I'm reading Understood Betsy (Dorothy Canfield Fisher) to Laurel right now. It's been a few years since I read this to Jesse, maybe six years, so it's all new and fresh to me. I just love this scene in which Betsy, who until now has been in a huge public school in a large city, spends her first day in her tiny one-room schoolhouse with a dozen other students. Her teacher moves her--gasp!--where she needs to be! She reads very well, so she gets the seventh-grade reader. Her math is slightly lacking, so she is told to do second grade work:
Elizabeth Ann fell back on the bench with her mouth open. She felt really dizzy. What crazy things the teacher said! She felt as though she was being pulled limb from limb.
"What's the matter?" asked the teacher, seeing her bewildered face.
"Why....why," said Elizabeth Ann. "I don't know what I am at all. If I'm second-grade arithmetic and seventh-grade reading and third-grade spelling, what grade am I?"
The teacher laughed. "You aren't any grade at all, no matter where you are in school. You're just yourself, aren't you? What difference does it make what grade you're in? And what's the use of your reading little baby things too easy for you just because you don't know your multiplication tables?...What's the matter?" the teacher asked again.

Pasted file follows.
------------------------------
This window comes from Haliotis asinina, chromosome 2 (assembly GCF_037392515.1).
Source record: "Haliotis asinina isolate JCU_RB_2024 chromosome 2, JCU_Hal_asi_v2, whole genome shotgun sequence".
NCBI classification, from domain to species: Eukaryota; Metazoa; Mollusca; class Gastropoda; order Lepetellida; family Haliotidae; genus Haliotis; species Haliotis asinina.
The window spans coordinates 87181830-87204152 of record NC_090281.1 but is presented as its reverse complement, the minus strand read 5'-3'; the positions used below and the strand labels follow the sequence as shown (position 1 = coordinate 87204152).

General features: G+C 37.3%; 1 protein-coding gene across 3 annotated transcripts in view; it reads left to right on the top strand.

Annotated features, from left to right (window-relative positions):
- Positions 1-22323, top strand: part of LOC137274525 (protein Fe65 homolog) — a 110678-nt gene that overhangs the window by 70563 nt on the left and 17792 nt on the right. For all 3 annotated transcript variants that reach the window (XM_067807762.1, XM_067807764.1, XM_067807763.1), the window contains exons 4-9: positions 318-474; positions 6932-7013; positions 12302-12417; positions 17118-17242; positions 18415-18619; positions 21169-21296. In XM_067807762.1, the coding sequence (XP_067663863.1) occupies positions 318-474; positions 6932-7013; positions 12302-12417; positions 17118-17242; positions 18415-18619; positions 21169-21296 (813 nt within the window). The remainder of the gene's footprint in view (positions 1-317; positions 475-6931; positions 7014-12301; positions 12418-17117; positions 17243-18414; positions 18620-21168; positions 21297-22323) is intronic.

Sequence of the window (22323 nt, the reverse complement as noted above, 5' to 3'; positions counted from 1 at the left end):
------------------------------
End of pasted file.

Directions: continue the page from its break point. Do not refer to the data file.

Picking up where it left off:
This time Elizabeth Ann didn't answer, because she herself didn't know what the matter was. But I do, and I'll tell you. The matter was that never before had she known what she was doing in school. She had always thought she was there to pass from one grade to another, and she was ever so startled to get a glimpse of the fact that she was there to learn how to read and write and cipher and generally use her mind, so she could take care of herself when she came to be a grown up.
I love that moment of enlightenment. I love Betsy's teacher. Just imagine what our public education system would be like if students were actually allowed to learn and excel according to their potential and if teachers actually had the freedom to encourage them to do so--if teachers actually had the time to really know each student and her capabilities.
And I chuckle at that universal homeschoolers' experience of not having a clue what grade they are in! I've pointed out to my kids before that it's easiest just to give a pat answer ("I'm in 4th grade") rather than saying, "Well, I'm doing middle-school history, and I read at a 6th grade level, but I'm doing 3rd grade math, but this is actually equivalent to 4th grade programs in American schools...." As Betsy's teacher says, "You're just yourself, aren't you?" Great book. Another of those pleasures of homeschooling: getting to re-read fabulous children's books.